Paul Levy makes seamless links between physics and Buddhism and other spiritual practices. Every page seems to offer a hypothesis that I’m asked to determine for myself through Experiment, Experience, and Contemplative inquiry- guiding the reader toward our own revelation.
Paul Brion is the perfect narrator, neutral and sonorous. This book might best be combined with Sam Harris’s meditation app Waking Up, which guides you through the daily practice of living the quantum life.

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Science discovers the spiritual world?

Cheers to all who could finish this book. WOW! how many times can you say the same thing over and over. He spoke about circular events in such circles I got dizzy and spewed in my mouth a little bit. I did learn about quantum theory which sounds a whole lot like getting a tiny glimpse of consciousness, our spirt. our soul or whatever name you use. Science is just now catching up with thousands of years spiritual awareness. I think these scientists should just take some shrooms or LSD and they would comprehend what many of us already know.

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Very important book

This book is helping me to glimpse and recognize the true nature of who we are. It will be of great interest to those who are students of metaphysics. The narration is a bit flat or monotone, but not unpleasant. I intend to read this again.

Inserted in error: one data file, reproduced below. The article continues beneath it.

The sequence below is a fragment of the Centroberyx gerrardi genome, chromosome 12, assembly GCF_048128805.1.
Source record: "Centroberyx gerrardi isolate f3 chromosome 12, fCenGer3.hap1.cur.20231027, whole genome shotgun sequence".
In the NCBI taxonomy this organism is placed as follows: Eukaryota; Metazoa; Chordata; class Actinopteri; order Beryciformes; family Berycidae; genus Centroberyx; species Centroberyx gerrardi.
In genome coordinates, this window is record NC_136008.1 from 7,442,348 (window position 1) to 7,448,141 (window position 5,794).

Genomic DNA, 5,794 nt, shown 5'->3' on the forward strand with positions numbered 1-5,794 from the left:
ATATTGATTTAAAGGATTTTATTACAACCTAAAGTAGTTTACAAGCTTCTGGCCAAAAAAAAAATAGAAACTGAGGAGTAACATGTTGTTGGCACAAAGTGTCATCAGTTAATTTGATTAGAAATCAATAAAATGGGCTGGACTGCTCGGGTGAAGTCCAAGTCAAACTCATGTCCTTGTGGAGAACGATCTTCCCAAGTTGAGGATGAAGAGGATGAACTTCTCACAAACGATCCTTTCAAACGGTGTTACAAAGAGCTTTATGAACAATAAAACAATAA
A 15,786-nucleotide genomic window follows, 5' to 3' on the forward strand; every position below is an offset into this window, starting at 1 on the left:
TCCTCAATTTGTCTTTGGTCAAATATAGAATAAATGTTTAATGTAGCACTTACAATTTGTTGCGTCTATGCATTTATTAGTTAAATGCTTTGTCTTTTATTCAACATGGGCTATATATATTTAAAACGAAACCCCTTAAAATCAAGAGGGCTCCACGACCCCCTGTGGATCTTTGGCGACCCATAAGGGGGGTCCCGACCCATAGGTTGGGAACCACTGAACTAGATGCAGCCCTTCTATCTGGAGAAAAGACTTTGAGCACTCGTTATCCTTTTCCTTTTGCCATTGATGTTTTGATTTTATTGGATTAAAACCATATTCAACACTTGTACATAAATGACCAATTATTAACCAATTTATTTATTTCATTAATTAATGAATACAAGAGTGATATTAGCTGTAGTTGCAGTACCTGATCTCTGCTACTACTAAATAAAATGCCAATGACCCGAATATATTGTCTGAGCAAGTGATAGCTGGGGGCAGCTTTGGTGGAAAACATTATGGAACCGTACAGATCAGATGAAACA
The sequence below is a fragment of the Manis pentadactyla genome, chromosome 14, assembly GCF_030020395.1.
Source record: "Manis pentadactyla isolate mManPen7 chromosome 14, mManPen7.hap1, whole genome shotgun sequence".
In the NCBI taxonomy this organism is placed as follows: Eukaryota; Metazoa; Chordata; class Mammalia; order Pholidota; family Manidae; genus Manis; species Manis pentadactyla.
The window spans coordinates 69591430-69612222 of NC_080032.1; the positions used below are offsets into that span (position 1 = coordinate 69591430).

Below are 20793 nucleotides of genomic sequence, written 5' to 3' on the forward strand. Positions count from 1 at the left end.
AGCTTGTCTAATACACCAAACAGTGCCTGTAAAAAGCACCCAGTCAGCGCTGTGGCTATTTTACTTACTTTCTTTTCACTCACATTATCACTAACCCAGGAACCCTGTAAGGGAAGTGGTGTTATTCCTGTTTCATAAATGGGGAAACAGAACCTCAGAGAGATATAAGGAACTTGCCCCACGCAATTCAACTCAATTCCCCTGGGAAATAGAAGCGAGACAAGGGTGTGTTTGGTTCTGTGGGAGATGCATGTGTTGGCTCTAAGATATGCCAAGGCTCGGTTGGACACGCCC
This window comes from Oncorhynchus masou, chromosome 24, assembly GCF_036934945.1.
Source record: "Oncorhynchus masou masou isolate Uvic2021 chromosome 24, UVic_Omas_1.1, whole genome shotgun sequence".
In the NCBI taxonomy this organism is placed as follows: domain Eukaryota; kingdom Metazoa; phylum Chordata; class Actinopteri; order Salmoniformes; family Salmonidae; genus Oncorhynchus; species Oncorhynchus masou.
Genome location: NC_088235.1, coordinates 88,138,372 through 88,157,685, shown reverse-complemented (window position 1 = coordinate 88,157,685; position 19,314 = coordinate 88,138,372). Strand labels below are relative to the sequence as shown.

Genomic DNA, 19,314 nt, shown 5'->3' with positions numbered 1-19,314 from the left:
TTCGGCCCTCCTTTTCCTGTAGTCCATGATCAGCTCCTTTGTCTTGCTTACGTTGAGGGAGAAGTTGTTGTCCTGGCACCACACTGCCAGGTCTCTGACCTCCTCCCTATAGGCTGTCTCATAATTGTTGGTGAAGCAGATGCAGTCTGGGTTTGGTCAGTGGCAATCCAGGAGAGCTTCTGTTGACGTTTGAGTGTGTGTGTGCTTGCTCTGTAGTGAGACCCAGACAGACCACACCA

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A Wow and thoughtful explanation of Quantum

A lot of information to take in well worth it. Listen with an open heart.

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Reads like a term paper

I was really excited about this book...until I started listening to it. First, the narrator would be better served for meditation. He is quite monotone and it does not provide any motivation to move through the book. Secondly, the author has not sprinkled, not doused - but completely submerged the work with other people's quotes. It reminded me of writing term papers in college and trying to "bulk" up the paper.

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synchronicity Brought me this read

And it ultimately brought you this suggestion.
I know you already desire to further understand this field. So enjoy the journey"Out" of the rabbit hole and into Oz.

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Brilliant and deeply insightful

I am so enriched by this volume of timeless perennial wisdom and current quantum verifications concerning the subjective reality of the "Experience" of the Universe and personal experience.

Bravo!

So well written and narrated i cannot comment.
this book is revelatory and integrative.

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  • Simon
  • 10-11-20

Total Garbage!

Compete gibbering rubbish from start to finish. Psychobabble fiction at its worst. There isn't a single fact in the entire book. The author should have looked up what Quantum meant before he wrote the book as he seems to want to use the word to prefix every one of his failed bullshit concepts.